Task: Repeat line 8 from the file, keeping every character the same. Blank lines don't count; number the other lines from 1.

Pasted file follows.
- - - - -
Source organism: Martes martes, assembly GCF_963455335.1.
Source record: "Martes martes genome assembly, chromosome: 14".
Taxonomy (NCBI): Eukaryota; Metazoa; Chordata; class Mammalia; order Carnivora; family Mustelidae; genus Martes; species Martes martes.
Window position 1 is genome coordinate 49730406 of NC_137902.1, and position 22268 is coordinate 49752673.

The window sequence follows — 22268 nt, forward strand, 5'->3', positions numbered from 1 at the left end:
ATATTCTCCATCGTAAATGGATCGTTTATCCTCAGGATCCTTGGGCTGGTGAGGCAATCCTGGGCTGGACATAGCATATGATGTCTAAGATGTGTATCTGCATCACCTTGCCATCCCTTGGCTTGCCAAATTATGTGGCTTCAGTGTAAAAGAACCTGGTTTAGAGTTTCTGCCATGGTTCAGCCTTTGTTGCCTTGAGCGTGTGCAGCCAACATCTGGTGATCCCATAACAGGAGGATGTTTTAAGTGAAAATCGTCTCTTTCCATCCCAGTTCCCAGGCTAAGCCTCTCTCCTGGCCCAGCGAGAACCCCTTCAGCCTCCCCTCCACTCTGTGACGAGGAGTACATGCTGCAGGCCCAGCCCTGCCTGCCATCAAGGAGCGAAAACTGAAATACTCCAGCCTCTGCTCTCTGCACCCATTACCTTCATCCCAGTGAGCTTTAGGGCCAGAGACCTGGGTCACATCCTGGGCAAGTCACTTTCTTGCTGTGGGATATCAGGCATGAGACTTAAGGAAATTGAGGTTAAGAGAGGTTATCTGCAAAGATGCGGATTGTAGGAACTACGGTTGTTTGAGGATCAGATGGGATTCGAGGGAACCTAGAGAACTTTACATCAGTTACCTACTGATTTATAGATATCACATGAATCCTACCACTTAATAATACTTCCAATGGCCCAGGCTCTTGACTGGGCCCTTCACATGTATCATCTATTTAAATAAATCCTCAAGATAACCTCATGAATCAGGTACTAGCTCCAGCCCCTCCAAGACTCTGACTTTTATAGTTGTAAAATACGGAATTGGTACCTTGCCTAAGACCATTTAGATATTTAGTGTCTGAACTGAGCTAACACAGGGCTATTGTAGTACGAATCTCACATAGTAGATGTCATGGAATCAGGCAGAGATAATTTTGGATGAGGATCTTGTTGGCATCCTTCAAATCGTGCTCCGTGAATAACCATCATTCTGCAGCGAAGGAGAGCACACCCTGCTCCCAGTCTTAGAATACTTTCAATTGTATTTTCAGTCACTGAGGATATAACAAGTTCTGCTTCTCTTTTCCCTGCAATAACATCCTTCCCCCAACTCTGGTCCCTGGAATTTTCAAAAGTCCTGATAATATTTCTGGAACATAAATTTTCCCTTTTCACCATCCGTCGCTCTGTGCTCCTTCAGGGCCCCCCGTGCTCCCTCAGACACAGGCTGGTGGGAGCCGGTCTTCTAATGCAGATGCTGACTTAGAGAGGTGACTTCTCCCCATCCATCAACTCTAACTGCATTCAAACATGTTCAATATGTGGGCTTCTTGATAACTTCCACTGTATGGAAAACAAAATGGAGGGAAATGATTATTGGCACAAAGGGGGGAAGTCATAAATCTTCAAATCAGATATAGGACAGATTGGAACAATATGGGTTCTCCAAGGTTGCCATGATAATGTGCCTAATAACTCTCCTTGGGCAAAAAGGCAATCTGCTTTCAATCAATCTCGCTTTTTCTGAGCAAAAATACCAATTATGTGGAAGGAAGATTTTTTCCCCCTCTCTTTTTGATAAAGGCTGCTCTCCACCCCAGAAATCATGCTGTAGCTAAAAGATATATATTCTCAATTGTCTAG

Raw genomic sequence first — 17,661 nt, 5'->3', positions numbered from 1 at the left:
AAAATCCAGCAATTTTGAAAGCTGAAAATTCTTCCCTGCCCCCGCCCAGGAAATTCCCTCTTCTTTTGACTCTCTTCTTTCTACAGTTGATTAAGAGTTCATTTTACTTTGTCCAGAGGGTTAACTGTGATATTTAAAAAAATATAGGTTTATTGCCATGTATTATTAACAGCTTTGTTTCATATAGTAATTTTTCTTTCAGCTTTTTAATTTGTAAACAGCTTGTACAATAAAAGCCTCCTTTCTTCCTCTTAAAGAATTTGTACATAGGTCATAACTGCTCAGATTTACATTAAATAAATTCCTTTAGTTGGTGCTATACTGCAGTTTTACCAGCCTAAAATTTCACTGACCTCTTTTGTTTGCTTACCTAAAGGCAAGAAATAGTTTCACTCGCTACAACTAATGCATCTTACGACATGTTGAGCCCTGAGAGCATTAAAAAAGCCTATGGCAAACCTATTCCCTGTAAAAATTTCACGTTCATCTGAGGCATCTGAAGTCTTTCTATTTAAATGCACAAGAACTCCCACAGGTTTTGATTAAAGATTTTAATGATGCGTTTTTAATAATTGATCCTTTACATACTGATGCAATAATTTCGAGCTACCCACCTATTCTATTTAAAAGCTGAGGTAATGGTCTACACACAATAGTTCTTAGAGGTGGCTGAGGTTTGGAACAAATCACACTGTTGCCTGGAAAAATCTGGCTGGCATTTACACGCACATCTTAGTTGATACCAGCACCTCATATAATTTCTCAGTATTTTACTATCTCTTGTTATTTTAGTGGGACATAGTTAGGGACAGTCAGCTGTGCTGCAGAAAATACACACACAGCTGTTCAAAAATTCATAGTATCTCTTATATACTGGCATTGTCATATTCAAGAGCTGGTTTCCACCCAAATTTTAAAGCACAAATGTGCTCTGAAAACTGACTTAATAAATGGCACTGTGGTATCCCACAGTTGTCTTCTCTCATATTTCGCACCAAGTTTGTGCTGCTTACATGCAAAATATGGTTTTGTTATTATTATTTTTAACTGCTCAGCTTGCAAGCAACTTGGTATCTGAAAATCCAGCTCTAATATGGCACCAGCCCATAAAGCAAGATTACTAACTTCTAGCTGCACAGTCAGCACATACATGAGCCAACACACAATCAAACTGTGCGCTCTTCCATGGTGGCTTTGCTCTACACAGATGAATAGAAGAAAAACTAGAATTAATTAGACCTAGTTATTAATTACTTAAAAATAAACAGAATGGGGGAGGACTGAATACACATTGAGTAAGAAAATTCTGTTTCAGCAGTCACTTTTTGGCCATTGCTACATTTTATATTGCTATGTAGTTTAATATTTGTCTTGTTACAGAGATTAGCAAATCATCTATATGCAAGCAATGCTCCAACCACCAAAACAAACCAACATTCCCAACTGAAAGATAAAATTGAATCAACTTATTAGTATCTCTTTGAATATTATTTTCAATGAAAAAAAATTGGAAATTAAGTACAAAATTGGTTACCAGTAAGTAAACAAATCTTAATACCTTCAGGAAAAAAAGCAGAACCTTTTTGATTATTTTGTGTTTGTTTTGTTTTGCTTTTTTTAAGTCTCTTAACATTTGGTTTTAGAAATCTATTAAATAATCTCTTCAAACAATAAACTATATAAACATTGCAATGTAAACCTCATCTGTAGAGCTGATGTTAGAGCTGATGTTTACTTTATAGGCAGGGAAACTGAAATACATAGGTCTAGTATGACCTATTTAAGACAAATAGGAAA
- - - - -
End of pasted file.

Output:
AAAATCCAGCAATTTTGAAAGCTGAAAATTCTTCCCTGCCCCCGCCCAGGAAATTCCCTCTTCTTTTGACTCTCTTCTTTCTACAGTTGATTAAGAGTTCATTTTACTTTGTCCAGAGGGTTAACTGTGATATTTAAAAAAATATAGGTTTATTGCCATGTATTATTAACAGCTTTGTTTCATATAGTAATTTTTCTTTCAGCTTTTTAATTTGTAAACAGCTTGTACAATAAAAGCCTCCTTTCTTCCTCTTAAAGAATTTGTACATAGGTCATAACTGCTCAGATTTACATTAAATAAATTCCTTTAGTTGGTGCTATACTGCAGTTTTACCAGCCTAAAATTTCACTGACCTCTTTTGTTTGCTTACCTAAAGGCAAGAAATAGTTTCACTCGCTACAACTAATGCATCTTACGACATGTTGAGCCCTGAGAGCATTAAAAAAGCCTATGGCAAACCTATTCCCTGTAAAAATTTCACGTTCATCTGAGGCATCTGAAGTCTTTCTATTTAAATGCACAAGAACTCCCACAGGTTTTGATTAAAGATTTTAATGATGCGTTTTTAATAATTGATCCTTTACATACTGATGCAATAATTTCGAGCTACCCACCTATTCTATTTAAAAGCTGAGGTAATGGTCTACACACAATAGTTCTTAGAGGTGGCTGAGGTTTGGAACAAATCACACTGTTGCCTGGAAAAATCTGGCTGGCATTTACACGCACATCTTAGTTGATACCAGCACCTCATATAATTTCTCAGTATTTTACTATCTCTTGTTATTTTAGTGGGACATAGTTAGGGACAGTCAGCTGTGCTGCAGAAAATACACACACAGCTGTTCAAAAATTCATAGTATCTCTTATATACTGGCATTGTCATATTCAAGAGCTGGTTTCCACCCAAATTTTAAAGCACAAATGTGCTCTGAAAACTGACTTAATAAATGGCACTGTGGTATCCCACAGTTGTCTTCTCTCATATTTCGCACCAAGTTTGTGCTGCTTACATGCAAAATATGGTTTTGTTATTATTATTTTTAACTGCTCAGCTTGCAAGCAACTTGGTATCTGAAAATCCAGCTCTAATATGGCACCAGCCCATAAAGCAAGATTACTAACTTCTAGCTGCACAGTCAGCACATACATGAGCCAACACACAATCAAACTGTGCGCTCTTCCATGGTGGCTTTGCTCTACACAGATGAATAGAAGAAAAACTAGAATTAATTAGACCTAGTTATTAATTACTTAAAAATAAACAGAATGGGGGAGGACTGAATACACATTGAGTAAGAAAATTCTGTTTCAGCAGTCACTTTTTGGCCATTGCTACATTTTATATTGCTATGTAGTTTAATATTTGTCTTGTTACAGAGATTAGCAAATCATCTATATGCAAGCAATGCTCCAACCACCAAAACAAACCAACATTCCCAACTGAAAGATAAAATTGAATCAACTTATTAGTATCTCTTTGAATATTATTTTCAATGAAAAAAAATTGGAAATTAAGTACAAAATTGGTTACCAGTAAGTAAACAAATCTTAATACCTTCAGGAAAAAAAGCAGAACCTTTTTGATTATTTTGTGTTTGTTTTGTTTTGCTTTTTTTAAGTCTCTTAACATTTGGTTTTAGAAATCTATTAAATAATCTCTTCAAACAATAAACTATATAAACATTGCAATGTAAACCTCATCTGTAGAGCTGATGTTAGAGCTGATGTTTACTTTATAGGCAGGGAAACTGAAATACATAGGTCTAGTATGACCTATTTAAGACAAATAGGAAA